Servant of the People

Alan Zendell, May 9, 2022

By now, most of us know the remarkable story of Ukrainian President Володимир Зеленський (Volodymyr Zelensky) and how he found himself at the fulcrum of history. But knowing isn’t the same as seeing and feeling. Thus, as our nation continues to mobilize resources and inch ever closer to what could become a much wider conflict, helping Ukraine defend itself against Russian aggression, I urge every American to watch the Netflix series, Servant of the People.

I thought nothing would make feel more certain that defending Ukraine was right and necessary. I even bought four Ukrainian flags and my friends and I display them proudly. But this Netflix series gave me an entirely new and greater commitment to saving Ukraine, no matter the risk. What is at stake is all of our futures if we allow Ukraine to fall.

If you’re not aware of Zelensky’s history, I’ll summarize it briefly. The media enjoy the irony that Russian President Putin characterizes his invasion as the denazification of Ukraine, ignoring the fact that Zelensky is Jewish. But Zelensky’s religion, while it may have shaped his values and his heroic character, is only part of who he is. During the Bush and Obama years, Zelensky was one of the most popular and beloved comedian/actors in Ukraine. From 2015 to 2017, he starred in Servant of the People, playing the role of a Ukrainian high school teacher who loved his students and was equally loved by them. The show is not a Hollywood production; it was made in Ukraine in Russian, by and for Ukrainians and their neighbors.

During the Bush, Obama, and Trump administrations, Ukraine was still a country struggling to become a successful democracy following the breakup of the Soviet Union in 1991. But the young nation suffered under the yoke of corruption, as powerful oligarchs lived high on the backs of its citizens, driving the country deeply into debt.

As fictional history teacher Vasyl Petrovich Holoborodko, Zelensky is outraged by the corruption and the neglect of public education. One day, he loses his cool in a profane rant against the system, not realizing that one of his students is filming him. The video is uploaded to You Tube, where it gets nine million views. Vasya (вася) Petrovich is an instant national hero who is drafted to run for president. Though he appears to have no chance to win, his students begin a nationwide campaign on social media that carries him to victory.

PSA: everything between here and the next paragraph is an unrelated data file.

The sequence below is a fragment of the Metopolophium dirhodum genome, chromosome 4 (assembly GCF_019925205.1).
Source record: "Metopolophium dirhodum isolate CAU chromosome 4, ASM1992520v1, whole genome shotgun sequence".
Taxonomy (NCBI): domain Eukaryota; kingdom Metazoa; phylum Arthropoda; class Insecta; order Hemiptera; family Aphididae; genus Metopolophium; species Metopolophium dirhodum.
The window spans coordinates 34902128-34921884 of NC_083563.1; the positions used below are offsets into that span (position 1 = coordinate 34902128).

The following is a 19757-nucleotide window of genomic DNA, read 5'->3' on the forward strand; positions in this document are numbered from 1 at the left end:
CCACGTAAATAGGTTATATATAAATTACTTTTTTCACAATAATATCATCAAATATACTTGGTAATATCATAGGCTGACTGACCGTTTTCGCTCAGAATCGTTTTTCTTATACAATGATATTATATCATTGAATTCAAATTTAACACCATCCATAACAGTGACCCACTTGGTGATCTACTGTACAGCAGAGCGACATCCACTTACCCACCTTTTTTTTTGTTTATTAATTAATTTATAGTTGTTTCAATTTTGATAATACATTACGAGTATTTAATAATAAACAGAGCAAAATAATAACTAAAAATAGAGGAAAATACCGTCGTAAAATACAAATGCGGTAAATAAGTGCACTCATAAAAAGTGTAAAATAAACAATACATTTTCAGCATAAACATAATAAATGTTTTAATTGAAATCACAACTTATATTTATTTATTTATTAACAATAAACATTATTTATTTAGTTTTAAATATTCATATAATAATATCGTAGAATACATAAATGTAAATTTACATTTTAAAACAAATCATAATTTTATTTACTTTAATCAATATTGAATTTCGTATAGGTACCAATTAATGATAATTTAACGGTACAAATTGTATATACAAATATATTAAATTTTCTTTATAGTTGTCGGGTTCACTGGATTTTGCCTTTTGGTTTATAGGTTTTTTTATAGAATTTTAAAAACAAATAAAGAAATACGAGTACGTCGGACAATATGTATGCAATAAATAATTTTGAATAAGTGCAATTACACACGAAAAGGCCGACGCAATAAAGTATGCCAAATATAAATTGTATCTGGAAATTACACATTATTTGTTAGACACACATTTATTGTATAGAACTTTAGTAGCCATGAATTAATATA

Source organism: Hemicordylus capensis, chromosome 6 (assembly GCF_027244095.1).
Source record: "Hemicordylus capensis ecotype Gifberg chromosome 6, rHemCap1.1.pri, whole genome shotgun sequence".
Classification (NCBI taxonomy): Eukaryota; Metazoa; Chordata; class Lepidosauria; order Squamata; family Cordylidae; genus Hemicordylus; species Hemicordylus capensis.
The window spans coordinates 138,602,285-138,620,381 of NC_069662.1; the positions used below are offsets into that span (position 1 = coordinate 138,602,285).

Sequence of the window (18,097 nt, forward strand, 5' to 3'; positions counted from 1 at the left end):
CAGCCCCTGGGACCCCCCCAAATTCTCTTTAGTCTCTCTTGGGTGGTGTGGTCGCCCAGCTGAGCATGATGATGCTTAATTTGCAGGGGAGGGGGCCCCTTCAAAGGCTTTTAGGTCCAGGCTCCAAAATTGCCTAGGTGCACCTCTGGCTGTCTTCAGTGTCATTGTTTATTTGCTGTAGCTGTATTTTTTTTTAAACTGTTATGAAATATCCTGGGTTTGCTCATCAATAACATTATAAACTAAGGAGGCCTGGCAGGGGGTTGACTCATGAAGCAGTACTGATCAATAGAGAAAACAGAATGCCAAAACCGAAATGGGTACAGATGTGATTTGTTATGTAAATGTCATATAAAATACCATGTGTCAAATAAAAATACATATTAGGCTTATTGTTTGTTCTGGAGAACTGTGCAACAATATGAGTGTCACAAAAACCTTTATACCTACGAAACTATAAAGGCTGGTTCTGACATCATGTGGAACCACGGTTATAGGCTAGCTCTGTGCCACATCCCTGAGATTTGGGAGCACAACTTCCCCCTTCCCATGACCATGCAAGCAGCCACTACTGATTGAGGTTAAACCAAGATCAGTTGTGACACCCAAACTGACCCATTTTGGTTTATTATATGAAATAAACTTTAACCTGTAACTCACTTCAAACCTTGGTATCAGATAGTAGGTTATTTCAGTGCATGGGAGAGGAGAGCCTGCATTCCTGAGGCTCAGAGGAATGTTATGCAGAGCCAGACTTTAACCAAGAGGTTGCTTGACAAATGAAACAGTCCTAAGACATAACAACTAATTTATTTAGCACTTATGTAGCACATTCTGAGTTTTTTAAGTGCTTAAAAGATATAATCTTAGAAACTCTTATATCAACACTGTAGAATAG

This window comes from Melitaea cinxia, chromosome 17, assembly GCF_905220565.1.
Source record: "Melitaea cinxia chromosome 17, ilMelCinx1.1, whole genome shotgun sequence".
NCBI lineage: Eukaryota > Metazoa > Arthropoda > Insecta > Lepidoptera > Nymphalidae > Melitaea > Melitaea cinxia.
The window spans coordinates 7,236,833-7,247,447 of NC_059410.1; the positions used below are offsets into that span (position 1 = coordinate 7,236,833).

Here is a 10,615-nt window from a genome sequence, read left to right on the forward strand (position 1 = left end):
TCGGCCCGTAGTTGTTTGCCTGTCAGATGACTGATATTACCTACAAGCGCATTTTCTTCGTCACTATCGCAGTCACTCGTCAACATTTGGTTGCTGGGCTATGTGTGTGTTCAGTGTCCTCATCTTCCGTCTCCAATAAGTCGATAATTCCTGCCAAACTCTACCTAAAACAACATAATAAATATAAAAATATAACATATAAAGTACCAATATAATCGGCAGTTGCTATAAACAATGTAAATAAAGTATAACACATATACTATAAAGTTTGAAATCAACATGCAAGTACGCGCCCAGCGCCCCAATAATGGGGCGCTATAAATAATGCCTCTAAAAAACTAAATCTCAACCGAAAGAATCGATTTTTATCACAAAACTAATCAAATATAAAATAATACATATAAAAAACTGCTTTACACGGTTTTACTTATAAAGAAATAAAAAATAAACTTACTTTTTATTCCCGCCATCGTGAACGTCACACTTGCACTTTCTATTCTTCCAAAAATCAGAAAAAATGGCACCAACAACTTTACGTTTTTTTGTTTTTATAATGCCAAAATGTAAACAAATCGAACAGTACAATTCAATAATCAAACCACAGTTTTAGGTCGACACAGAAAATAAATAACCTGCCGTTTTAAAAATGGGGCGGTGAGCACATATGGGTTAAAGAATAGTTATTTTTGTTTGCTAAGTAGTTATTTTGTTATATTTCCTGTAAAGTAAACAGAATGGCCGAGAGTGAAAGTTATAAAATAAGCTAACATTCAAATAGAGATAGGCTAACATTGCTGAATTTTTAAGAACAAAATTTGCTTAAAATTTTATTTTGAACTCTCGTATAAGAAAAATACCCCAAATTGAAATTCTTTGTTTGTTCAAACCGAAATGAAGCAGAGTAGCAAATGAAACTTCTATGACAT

All that occurs in episode one, and there are fifty more in which Vasya fights corruption and the oligarchs. The series was intended as a dark comedy, and it’s very funny, but viewed in the light of current events, it’s amazingly portentous. It was so successful, and Zelensky was so convincing in the role, that life followed art. He was drafted to run for president, and in 2019 he defeated his corrupt opposition convincingly.

Americans saw him for the first time when Trump attempted to extort him into destroying the reputation of President Biden’s son Hunter. Our first view of him was a reflection of the character he played, as he stood up to and defied Trump. Watching Servant, I was first struck by the magnificent beauty of Kyiv, the Ukrainian capital. One look at this city, which is on display constantly, and all of the grand history and majesty of Ukrainian culture is obvious. Seeing life go on in this capital before Putin attempted to destroy it added a powerful emotional component to my support for Ukraine. And hearing the fictional Vasya voice the same sentiments and love for his country that the real President Zelensky does every day is inspiring in a way that’s difficult to describe. Vasya is incredibly courageous, taking on the entire system single-handedly, and the viewer is struck by how diminutive he is physically.

Zelensky is only five feet seven inches tall, and everyone else towers over him, but nothing stops him. It’s an apt metaphor for the real Zelensky, whose courage has stunned the world, as his relatively small nation fights off monolithic Russia.

Almost as an aside, it’s interesting to see how Ukrainians perceived other countries and world leaders in 2015. Servant was not made for American audiences, but it’s clear that our country dominated Ukrainians’ view of the world, when they weren’t consumed with hating Russia. Six episodes in, the world leaders who appear prominently are Barack Obama, Angela Merkel, and Chinese President Xi. Putin shows up, clearly the object of scorn and hatred, but by far, the most popular foreigner is Michelle Obama. That says as much about Ukrainian values as anything I could express.

If you’re not sure why Ukraine must be defended, watching this film will convince you.

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